Summary: Youngerson Matete is a youth activist and founder of Project Launch 263, a nonpartisan and youth-driven organization that seeks to mobilize young people in both urban and rural settlements in Zimbabwe and to educate them on the importance of participating in the electoral process.
Matete has met with severe and often physical resistance from government supporters, having to escape certain events because of attacks from his perceived opponents. Nonetheless, he continues to reach out to millions of young voters before the next election.
Profile: Next year, Zimbabweans will elect a new President: Incumbent Emmerson Mnangagwa will compete against opposition leader Nelson Chamisa. Mnangagwa, who came to power in 2017 following a bloodless coup that ousted his mentor and strongman Robert Mugabe, has been accused of inheriting—and keeping—the brutal policies of his predecessor.
Scores of human rights activists are languishing in the country's notoriously dingy prisons, and the economy has taken a bad turn as inflation hovers above 200%. Many Zimbabweans are craving for change, but analysts have raised a red flag: Young people have not registered to vote in the numbers needed to make their voices heard: According to the country's statistical body, ZimStats, young people below the age of 35 constitute about 60% of the population; failure to register to vote disenfranchises them from electing leaders of their choice.
It is against this backdrop that Youngerson Matete and his Project Launch 263 campaign are trying to influence youths to be proactive in national affairs—including registering to vote and then actually voting. Project Launch 263 is a nonpartisan, youth-driven organization that seeks to mobilize young people in both urban and rural settlements and educate them on the importance of participating in the electoral process.
Through this ambitious project, Matete intends to influence and mobilize close to three million young voters before the end of the year; so far, the organization has reached seven out of ten provinces in the country.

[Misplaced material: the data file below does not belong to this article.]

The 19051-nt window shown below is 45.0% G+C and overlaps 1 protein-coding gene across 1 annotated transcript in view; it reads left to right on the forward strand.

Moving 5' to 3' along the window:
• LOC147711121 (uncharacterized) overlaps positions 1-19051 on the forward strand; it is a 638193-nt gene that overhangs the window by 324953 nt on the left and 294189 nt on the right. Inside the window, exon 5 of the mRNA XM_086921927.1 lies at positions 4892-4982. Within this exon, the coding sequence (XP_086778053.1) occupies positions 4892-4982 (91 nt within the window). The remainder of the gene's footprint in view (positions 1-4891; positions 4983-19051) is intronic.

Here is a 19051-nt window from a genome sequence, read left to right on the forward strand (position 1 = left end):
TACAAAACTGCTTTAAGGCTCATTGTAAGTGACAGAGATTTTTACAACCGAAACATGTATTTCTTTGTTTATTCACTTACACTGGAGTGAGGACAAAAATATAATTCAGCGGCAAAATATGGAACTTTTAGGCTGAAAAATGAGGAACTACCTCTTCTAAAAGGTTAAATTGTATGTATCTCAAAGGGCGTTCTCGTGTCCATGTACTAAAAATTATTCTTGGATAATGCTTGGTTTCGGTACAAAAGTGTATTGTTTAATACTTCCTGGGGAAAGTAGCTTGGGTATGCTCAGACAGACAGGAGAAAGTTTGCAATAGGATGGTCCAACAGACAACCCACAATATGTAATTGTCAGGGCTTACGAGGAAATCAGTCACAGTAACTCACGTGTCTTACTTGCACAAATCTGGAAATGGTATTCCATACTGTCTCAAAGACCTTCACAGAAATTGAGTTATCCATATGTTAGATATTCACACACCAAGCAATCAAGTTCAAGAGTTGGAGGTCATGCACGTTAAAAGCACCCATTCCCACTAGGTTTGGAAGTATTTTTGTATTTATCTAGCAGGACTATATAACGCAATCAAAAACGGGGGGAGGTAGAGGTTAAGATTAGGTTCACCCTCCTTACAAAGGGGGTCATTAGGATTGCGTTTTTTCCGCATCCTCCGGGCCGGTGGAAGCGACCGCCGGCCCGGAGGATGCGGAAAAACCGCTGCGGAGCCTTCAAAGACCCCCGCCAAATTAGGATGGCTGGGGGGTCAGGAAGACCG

Unfortunately, Matete’s efforts face a myriad of challenges. Zimbabwe’s toxic and politically polarized environment—which is heavily biased toward the ruling party—does not embrace such “new ideas” and is quick to label Matete’s supporters as “Western-driven” and “regime change sinister”.
Because of those prejudices, people such as Matete face overt dangers, including physical harm and arrest by the authorities. Earlier this year, whilst addressing a youth community group in Gokwe—a ruling party stronghold—Matete was forced to quickly flee and abandon the meeting as scores of government supporters besieged the venue. It is often difficult to get a police clearance in certain areas of the country; as a result, many events have been cancelled.
Despite the dangers, Matete is determined: “I have taken it upon myself to help mobilize young people in the country to register to vote, and if we fail to do so as young people, old people will continue to determine our destiny. It has been difficult, especially in rural areas, to mobilize, since we are viewed as regime change elements and at one time we had to flee a marauding gang of youths who chased us out.
And his message is clear: “I will not be forced to stop spreading the message of voter registration until the youths in this country come out in their numbers and register to vote. We have a responsibility to take this country forward. Otherwise, we will continue to sink. . . . Young people are locomotives of change, and we implore them to be the change they desire and present them for public office because we believe that young people are leaders of today and tomorrow and 2023 elections will be won by the youth vote.”